2001 — A DOMESTIC ODYSSEY

Louise Jennison
Wednesday 21st of February – Saturday 10th of March, 2001
MASS gallery, 142 Queens Parade, North Fitzroy

 
 
2001 — A Domestic Odyssey serves as a pun on all predictions of the 21st century being one of technological advances that would have us flying our own spaceships and being masters of robots who would vacuum our houses and pour our cocktails, as predicted in the last century. Though technology is a major part of our 21st century lives, domestic intimacy, personal relationships, and human emotion has not yet been erased.
Louise Jennison 2001
 

2001 A Domestic Odyssey is a suspended moment ... a slice of time that has captured a moment in itself. Through the use of visual poetics and watercolour, Louise Jennison has utilised various mediums by removing them for their original high art appeal and utilising them in a momentary context. Through this she has created a transient portrait of domestic life.

This exhibition captures the spirit of a time, a place, an air of circumstance in a type of wunderkamma space where the viewer is invited to share and perhaps compare their domestic realm in an abstraction of the human condition. In the tradition of Fluxus, Jennison dissolves the boundaries held between art and life, in 5 simple conceptual possibilities.

One hour, one day & one week are transcriptions of events written directly onto the gallery's walls. This piece creates the action & momentum, which binds the domestic odyssey and allows its progression into the ritual of the everyday.

List of everything in our home, is a catalogue of domestic possessions. The initial impression that this piece conjures is that of one of a fastidious documentation categorised by object, written densely on water paper. However, under closer examination, the list is documented straight from the artist's perception of the object, whilst being mechanical in its execution With this, the viewer is transported into artist's domestic space. The objects are listed in terms of their individual appeal, not by their material or usage. In turn, List of everything in our home moves from a list of objects, to a catalogue of the subconscious relationship the owner has with that object - all those bits and pieces that makes a house into a home. The viewer is transported into the artist's space. As if you are visiting the artist's house for the first time and asked in retrospect what you may remember seeing.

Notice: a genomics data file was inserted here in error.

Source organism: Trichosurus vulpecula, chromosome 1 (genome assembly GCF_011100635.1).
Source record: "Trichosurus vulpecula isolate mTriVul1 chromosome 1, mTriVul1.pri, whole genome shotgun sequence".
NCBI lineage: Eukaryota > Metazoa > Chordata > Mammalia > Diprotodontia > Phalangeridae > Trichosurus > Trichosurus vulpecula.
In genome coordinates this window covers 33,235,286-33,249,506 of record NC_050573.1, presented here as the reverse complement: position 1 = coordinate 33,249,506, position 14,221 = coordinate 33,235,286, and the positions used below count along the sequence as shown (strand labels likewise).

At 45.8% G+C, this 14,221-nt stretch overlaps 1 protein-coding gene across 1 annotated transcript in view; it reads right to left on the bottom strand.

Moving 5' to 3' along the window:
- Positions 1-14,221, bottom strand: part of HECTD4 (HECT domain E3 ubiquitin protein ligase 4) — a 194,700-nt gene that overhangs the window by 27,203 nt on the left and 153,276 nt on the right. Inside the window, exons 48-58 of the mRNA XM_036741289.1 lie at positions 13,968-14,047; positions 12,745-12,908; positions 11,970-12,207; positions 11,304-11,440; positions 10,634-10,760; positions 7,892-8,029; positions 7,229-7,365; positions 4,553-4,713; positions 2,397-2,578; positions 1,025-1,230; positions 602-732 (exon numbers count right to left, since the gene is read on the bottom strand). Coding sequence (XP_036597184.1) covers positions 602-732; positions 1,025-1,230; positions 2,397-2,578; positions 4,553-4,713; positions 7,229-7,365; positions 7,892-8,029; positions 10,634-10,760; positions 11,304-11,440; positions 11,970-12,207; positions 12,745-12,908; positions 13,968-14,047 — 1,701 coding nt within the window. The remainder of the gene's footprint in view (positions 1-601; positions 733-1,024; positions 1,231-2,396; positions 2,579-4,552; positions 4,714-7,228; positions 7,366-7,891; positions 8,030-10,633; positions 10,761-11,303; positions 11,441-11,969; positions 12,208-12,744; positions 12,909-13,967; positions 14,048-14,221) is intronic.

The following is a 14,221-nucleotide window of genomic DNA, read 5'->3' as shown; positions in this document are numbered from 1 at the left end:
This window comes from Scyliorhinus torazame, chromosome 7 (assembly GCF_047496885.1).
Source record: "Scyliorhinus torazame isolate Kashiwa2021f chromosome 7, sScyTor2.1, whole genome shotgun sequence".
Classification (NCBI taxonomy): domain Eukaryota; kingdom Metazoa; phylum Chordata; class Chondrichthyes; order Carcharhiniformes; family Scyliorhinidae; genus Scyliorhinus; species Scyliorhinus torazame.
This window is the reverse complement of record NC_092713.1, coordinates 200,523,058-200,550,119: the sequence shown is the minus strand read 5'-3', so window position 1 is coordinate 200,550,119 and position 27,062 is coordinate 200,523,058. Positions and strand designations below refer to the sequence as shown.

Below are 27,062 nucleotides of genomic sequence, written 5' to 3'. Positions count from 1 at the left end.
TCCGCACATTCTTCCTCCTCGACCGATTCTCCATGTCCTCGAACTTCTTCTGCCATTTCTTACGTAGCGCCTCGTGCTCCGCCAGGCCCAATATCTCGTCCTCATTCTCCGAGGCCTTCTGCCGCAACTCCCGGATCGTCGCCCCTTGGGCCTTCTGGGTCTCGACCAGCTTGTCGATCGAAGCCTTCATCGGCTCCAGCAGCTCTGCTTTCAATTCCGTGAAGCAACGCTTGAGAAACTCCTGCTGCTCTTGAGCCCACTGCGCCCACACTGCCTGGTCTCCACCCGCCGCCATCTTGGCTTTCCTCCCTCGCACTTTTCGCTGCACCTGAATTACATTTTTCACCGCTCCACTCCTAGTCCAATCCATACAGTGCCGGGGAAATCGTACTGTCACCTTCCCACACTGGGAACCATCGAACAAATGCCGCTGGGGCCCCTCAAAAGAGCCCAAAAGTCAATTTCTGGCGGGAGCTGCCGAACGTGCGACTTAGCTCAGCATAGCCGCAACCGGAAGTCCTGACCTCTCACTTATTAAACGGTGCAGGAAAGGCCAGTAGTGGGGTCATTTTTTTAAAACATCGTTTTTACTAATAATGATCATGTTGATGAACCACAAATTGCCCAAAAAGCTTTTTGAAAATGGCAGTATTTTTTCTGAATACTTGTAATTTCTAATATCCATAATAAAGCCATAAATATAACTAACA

Transcriptions of my travel journal is a symbol of memories which are held in a domestic space ... all those things taken from life and preserved into a certain significance through the act of keeping a diary - a personal history that is reflected upon in the familiarity of domesticity. As this 'Hog Log' is a travel diary of Jennison's journey to Portugal, the domestic space is reconfirmed ... no matter how far you can travel, in terms of livability the homes provides a classic where comparisons are drawn that expose the human condition.

20.12.00 18.02.01 is a series of 100 water colour paintings depicting scenes of the domestic odyssey housework, the cats, the dog, the visitors, the outings, the family ... with all their idiosyncrasies. This piece reconfirms the transcentual ritual of the domestic realm ... every moment no matter how mundane it seems is integral to the existence of the domestic system. A system which would have been predicted as defuctorary by 2001 A Space Odyssey.

Gracie's dreams transcribed like a List of everything in our home, communicates as another visual poetic. Jennison has transcribed Gracia's dreams from a dictaphone into densely written text with the precursory impression being that of fastidiousness, almost mechanical in its precision. However this effect of precision counteracts the lucid and the all to human nature of the dialogue.

 
Good morning, I had some quite weird dreams ... guinea pig swimming in turbulent water ... um he was really tall, sort of middle aged, albino man, he stepped out and scared me ... I must have lagged behind.


All those external influences that are experienced on a day to day level, most particularly through the media, feed the subconscious and are exposed through a dream. The domestic space is a place where these fragments of our subconscious are released and at times realised.

Jennison's aim was to portray document the daily frivolity and joy of one's private life ... an intimacy and candid honesty (which) would reveal domestic ritual and comfort as a celebration of all that is to be human. Louise Jennison has exposed her domestic realm into a series of idiosyncrasies, which transports the viewer beyond her work. This sectional view holds the momentum of the past, distils it in a moment to communicate a consensus of its fragility and its certainty.

Due to the spread of mass literacy, to television and the transistor radio, our sensitivities have changed. The very complexity of this impact gives us a taste for simplicity, for an art which is based on the underlying images that an artist has always used to make his point ... We are asking for a new way of looking at things, but more totally, since we are more impatient and more anxious to go to the basic images. This explains the impact of Happenings, event pieces, mixed media films. We do not ask any more to speak magnificently or taking arms against a sea of troubles, we want to see it done. The art which most directly does this is the one which allows this immediacy, with a minimum of distractions ...

Dick Higgins, extract from his Statement on Intermedia, New York, 3 August 1966

Emma Leigh Winterburn, 2001